"I will follow my logic, no matter where it goes, after it has consulted with my heart. If you ever come to a conclusion without calling the heart in, you will come to a bad conclusion."- Robert Ingersoll
Tonight, I watched a Star Trek episode titled “The Conscience of the King” from the original series, with text commentary by a man very much involved in the shape the Star Trek franchise took, Michael Okuda. I have been wanting for some time to write on a subject that keeps popping up in other writing that I do, and tonight I witnessed a scene that I thought might serve as an apt if somewhat geeky introduction. In this scene, Captain Kirk is faced with a difficult decision. He is in his quarters with his two best friends -- the dispassionate Mr. Spock and the passionate Dr. McCoy. In the running commentary, Okuda remarks that the scene is a classic example of the connection that exists between the three men. For Kirk, Spock is the dispassionate voice of reason -- and McCoy is voice of humanistic emotion. What made Kirk great, Okuda said, is that he relied on both, taking a balanced approach to things He used both logic and emotion to find the best solution to the problem.
In another episode, "The Galileo Seven", where the logical Mr. Spock is commanding six Starfleet officers who have crash-landed on a hostile planet. Spock’s decisions throughout the episode-- based solely on logic -- result in partial disaster for the people under his command, and he almost has something of a crisis of confidence. While a creature resembling Bigfoot bangs on the roof of their shelter, he remarks that “no one can be more than the sum of their parts”, somewhat in disbelief. Spock was wrong on this count; we are more than the sum of our parts. However, we are more than this because of the sum of our parts. Think of a car; if you assemble it the way it ought to be assembled and give it fuel and oil and so on, you have more than an admirable arrangement of metal; you have potential. You can go places -- more places than you could have gone without the car. I believe that we humans are wholly natural creatures; we are biochemical machines. But because of the sum of our parts, we have achieved a larger degree of sentience than have the rest of the animals. We have the potential to explore who we are; to define purpose for ourselves.
Defining purpose was the theme of the first Star Trek movie. It was about a sentient machine that comes to Earth, wanting to commune with its creator. As the plot of the movie unfolds, we find that the machine used to be one of the Voyager probes that was improved upon and made sentient. Having accomplished its mission of science, it sought more. Spock observes that the machine's mind functions on pure logic. V'Ger, as the machine cam to be called, sought deeper meaning to its life, but had no one to give it that meaning -- its creator was a team of long-dead NASA engineers. V’Ger was enabled to determine its own purpose by Kirk’s crew. The message of the movie is now obvious; reason and logic are not enough in giving our lives purpose. Our brains use emotion -- and so dependant on emotion are we that we need emotional fulfillment to feel satisfied.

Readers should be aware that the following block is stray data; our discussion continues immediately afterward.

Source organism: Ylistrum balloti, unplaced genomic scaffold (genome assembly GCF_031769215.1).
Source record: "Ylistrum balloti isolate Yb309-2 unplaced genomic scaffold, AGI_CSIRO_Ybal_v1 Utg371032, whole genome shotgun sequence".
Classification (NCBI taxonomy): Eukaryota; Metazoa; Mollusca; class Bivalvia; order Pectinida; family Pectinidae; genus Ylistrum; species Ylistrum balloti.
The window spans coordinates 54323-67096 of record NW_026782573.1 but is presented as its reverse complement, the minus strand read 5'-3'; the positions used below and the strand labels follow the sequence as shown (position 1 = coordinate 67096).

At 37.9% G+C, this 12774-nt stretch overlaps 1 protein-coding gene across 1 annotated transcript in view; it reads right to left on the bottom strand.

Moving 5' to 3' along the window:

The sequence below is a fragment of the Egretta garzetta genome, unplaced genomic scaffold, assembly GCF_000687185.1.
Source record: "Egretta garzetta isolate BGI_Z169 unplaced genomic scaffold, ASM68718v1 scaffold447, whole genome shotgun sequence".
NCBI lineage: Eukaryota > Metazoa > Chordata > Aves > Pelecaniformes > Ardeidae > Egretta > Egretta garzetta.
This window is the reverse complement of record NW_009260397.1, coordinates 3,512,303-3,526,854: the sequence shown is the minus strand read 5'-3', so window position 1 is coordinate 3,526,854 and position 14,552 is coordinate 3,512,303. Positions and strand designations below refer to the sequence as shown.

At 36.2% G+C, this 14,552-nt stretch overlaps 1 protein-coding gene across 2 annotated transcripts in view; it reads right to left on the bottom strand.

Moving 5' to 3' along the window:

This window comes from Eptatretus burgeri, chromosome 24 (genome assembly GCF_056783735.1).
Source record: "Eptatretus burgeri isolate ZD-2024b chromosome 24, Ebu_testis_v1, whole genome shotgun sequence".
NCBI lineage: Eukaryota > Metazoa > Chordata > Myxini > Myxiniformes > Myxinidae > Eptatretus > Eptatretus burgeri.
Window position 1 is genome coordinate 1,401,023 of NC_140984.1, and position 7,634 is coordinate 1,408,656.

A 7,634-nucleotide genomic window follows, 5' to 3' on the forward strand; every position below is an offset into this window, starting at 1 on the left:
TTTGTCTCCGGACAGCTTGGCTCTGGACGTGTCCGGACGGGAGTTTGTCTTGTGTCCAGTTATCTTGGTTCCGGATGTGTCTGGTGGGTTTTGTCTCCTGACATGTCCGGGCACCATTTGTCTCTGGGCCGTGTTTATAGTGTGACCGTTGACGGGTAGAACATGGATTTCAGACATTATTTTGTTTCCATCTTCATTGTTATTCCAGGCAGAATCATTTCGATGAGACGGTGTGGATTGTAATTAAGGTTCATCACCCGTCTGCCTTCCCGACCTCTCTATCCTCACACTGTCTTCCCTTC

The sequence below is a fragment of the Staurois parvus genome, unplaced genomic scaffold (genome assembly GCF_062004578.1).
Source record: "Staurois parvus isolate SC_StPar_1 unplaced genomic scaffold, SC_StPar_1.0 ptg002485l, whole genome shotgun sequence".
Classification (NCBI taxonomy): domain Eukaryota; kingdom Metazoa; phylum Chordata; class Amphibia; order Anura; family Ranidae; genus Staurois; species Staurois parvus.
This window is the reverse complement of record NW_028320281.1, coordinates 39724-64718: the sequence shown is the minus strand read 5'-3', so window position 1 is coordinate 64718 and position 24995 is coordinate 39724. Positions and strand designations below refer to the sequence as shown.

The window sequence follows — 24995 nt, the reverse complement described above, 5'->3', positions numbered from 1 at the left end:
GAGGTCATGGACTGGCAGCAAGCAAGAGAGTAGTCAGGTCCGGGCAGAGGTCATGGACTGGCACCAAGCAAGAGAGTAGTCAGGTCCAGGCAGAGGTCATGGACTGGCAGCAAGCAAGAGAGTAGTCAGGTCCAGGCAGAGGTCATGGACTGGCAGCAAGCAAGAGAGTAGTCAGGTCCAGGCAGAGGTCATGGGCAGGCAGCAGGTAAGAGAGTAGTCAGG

Emotion and reason have even more use than establishing purpose; the two work to protect us. Both are necessary. Animals do not operate solely on instincts; some use reasoned strategies. I don’t know that much about defensive personal combat, but I have been told that even in fighting you must have both passion and discipline -- because your passion is most useful when it is disciplined. Emotion and reason also serve as guides. Emotions are like the wind to the sailor. A light breeze across the deck feels good, but no captain would allow strong winds to determine where his ship is to go. Reason gave us science to fashion sails to harness the wind, to somewhat subject it to working for us. Reason turned the winds of emotion into our ally. Later on, science gave us engines to progress despite the wind; to push through the wind when it would have caused them to lose their way.
Emotion and reason work hand in hand; each tempers the other. Neither should be neglected or promoted over the other. When one is neglected, the result is disaster. Fundamentalist, emotion-driven religions foster violence and suffering, and the calculated commitment to profit by corporations causes massive layoffs and distress. Horror movies and books feature both scenarios -- religion and science both running amok. The solution is balance. It’s a simple solution in theory but requires commitment to work in practice. I myself sometimes have trouble keeping emotion reined in, but take hope in the fact that I am getting better at it. I don’t think anyone can go wrong when they make their decisions on this balanced approach.
"Why should we desire the destruction of human passions? Take passions from human beings and what is left? The great object should be not to destroy passions, but to make them obedient to the intellect. To indulge passion to the utmost is one form of intemperance - to destroy passion is another. The reasonable gratification of passion under the domination of the intellect is true wisdom and perfect virtue." - Robert Ingersoll